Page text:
Business lobbyists oppose plans in Ontario, Alberta and B.C. to increase the minimum wage to $15, claiming they will destroy jobs. And in the lead-up to the Ontario legislature’s looming vote on the matter, a rash of new reports has been issued by businesses or business-friendly think tanks to buttress these claims, including from the Fraser Institute, the Ontario Chamber of Commerce, the C.D. Howe Institute, and TD Bank. Oddly, an Ontario agency with no special labour economics expertise (the Financial Accountability Office) even joined the dogpile, with a somewhat more balanced but still negative forecast. The studies predict job losses measured in the tens or hundreds of thousands.

There are numerous flaws in these predictions, exposed in detail by other economists (including Michal Rozworski, Jordan Brennan, and Trevor Tombe). None of the studies provides new insight into the employment impacts of minimum wages; instead, they selectively invoke previous academic research in back-of-the-envelope calculations of what could happen if those previous findings were valid.

High rates of food insecurity, difficulties accessing traditional foods and water contaminated with trace metals and pharmaceuticals are prevalent among Atlantic Canada’s Indigenous communities, according to a new study.

“We should stress more the rights to food and that being a human right. We’re sad that Canada, a rich country, still allows these high rates of food insecurity to be occurring in particular communities,” said Dr. Malek Batal, one of the principal investigators in the First Nations Food, Nutrition and Environment Study.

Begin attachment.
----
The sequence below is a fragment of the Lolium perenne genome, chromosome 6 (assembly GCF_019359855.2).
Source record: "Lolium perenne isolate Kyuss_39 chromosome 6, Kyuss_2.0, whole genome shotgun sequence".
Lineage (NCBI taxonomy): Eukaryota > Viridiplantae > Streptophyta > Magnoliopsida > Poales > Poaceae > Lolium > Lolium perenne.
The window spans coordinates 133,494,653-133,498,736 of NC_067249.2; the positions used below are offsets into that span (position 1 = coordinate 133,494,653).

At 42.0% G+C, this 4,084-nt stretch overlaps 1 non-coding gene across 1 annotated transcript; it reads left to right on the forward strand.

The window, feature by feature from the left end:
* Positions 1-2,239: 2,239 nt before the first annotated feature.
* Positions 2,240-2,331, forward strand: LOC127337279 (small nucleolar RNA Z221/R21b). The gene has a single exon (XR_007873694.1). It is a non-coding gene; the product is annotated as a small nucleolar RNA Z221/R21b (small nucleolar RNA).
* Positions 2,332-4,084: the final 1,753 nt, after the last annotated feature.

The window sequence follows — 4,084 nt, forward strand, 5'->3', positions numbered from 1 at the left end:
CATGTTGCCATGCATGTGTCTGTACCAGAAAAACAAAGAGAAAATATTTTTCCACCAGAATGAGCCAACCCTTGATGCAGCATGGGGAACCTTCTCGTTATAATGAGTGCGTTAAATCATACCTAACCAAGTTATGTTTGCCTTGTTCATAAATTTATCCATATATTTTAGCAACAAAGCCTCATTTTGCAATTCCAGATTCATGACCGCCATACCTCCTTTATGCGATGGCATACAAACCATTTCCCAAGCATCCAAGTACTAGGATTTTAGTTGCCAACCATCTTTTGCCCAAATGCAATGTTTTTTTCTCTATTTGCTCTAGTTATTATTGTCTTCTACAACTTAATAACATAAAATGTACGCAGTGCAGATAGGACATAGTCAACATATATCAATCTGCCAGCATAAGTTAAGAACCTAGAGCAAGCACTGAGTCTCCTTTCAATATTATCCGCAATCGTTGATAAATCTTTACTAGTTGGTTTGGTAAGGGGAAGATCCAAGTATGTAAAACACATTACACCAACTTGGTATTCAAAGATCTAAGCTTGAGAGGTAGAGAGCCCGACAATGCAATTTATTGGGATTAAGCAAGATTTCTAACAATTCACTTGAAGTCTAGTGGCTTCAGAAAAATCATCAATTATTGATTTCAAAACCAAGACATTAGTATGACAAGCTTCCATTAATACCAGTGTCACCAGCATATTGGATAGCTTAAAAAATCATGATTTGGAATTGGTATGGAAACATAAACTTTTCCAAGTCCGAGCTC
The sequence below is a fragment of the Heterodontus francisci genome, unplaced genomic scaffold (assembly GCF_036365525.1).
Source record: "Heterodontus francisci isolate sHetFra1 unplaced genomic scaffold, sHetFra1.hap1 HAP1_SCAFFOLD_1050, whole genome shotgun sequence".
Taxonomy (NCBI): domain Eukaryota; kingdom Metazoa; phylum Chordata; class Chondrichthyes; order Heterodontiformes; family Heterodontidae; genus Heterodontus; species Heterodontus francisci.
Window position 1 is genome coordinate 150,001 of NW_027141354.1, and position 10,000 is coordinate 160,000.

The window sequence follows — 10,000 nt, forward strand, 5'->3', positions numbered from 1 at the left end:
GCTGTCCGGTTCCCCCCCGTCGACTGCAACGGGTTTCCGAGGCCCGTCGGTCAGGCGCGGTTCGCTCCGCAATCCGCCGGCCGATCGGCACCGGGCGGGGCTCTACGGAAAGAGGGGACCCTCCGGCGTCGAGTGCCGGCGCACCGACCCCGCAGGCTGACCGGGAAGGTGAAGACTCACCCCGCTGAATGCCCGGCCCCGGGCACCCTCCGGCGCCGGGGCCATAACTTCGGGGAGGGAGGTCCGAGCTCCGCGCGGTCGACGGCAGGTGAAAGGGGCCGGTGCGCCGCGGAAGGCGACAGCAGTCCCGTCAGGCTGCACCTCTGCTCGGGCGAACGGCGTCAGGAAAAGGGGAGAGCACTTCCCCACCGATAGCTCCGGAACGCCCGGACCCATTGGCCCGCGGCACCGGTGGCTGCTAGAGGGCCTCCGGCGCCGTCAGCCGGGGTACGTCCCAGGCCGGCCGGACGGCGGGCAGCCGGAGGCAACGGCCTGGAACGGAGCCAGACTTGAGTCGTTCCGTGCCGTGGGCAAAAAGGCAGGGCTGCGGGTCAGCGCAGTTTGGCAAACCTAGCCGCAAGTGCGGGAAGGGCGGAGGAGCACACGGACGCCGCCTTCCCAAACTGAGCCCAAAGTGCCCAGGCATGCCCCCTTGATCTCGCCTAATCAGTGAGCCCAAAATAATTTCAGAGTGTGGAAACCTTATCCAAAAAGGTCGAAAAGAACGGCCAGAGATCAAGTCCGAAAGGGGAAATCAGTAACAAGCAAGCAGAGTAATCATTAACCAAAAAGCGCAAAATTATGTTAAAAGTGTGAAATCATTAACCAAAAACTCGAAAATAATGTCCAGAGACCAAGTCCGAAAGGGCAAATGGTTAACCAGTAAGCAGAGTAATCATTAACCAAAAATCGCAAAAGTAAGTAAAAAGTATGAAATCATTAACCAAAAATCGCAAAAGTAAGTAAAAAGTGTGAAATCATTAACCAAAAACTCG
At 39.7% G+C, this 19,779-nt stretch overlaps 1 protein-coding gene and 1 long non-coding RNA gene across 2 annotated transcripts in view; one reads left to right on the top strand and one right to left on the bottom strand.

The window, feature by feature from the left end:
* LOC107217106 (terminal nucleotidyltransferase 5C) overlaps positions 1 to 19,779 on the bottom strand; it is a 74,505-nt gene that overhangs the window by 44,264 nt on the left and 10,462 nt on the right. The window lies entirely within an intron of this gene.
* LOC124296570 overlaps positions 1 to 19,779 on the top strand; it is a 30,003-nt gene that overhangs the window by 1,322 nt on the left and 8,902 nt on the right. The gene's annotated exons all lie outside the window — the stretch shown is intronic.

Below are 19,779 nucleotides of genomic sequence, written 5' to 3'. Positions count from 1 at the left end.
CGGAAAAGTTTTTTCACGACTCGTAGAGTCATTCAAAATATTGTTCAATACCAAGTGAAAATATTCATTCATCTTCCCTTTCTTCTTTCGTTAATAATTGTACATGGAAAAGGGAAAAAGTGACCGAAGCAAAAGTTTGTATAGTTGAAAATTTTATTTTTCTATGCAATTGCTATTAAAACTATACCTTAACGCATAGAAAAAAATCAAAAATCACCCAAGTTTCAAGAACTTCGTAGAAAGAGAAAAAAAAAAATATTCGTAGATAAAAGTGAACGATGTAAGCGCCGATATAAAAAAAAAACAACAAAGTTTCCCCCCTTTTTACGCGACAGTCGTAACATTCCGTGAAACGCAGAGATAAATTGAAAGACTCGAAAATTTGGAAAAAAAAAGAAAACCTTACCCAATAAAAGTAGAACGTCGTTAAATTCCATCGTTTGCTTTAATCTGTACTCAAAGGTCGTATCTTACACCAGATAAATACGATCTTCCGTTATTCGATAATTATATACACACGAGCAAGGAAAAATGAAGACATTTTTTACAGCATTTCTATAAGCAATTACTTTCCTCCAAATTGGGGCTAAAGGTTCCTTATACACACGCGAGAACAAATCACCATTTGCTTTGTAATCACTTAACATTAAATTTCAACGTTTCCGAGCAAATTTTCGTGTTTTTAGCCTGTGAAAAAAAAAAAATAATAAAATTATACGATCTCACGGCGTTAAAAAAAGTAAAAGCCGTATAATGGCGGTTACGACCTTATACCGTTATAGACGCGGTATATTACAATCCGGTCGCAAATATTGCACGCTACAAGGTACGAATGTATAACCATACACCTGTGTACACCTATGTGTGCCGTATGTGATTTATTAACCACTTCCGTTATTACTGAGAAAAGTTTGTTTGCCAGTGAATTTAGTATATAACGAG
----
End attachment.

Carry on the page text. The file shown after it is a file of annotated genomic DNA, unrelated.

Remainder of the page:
Waleed Abu-Manneh’s smiling face is an enduring presence behind the counter of his popular Meridian Rd. N.E. eatery.

Having opened Shawarma Barlow a little over a year ago, its success has led to a second location on 17 Ave. S.W. to open its doors this week.

This comes with the customary long hours small business owners endure to chase their dream — which in Abu-Manneh’s case means manning the counter instead of bringing on workers he can’t afford to hire.

It’s class war in the 604.

Vancouver is a tale of two cities: the mansions and the marginalized. The poor, working and middle classes are being forced out, leaving a skyline of vertical filing cabinets for parking investor’s portfolios.

In August, punk author Chris Walter joined the exodus. “I’d lived in an apartment for 25 years, then it was sold to developers,” he said. “We looked around. Rent was double what we were paying. We couldn’t afford to live in East Van anymore.”

Minimum wage earners will receive a boost as the third step to the NDP’s gradual minimum wage increase is effective today.

As of today Oct. 1st the new minimum wage in Alberta is $13.60/hr, and next year the provincial minimum wage will increase again, to $15/hr.

Labour Minister Christina Gray says through the minimum wage increase, they are supporting the province’s economy.

“All hard-working people deserve to earn enough money to support themselves and their families. Our government is staying true to our commitment to make life better for those Albertans who earn the bare minimum. This increase will boost the spending power of low-income people, which supports Alberta’s economic recovery.”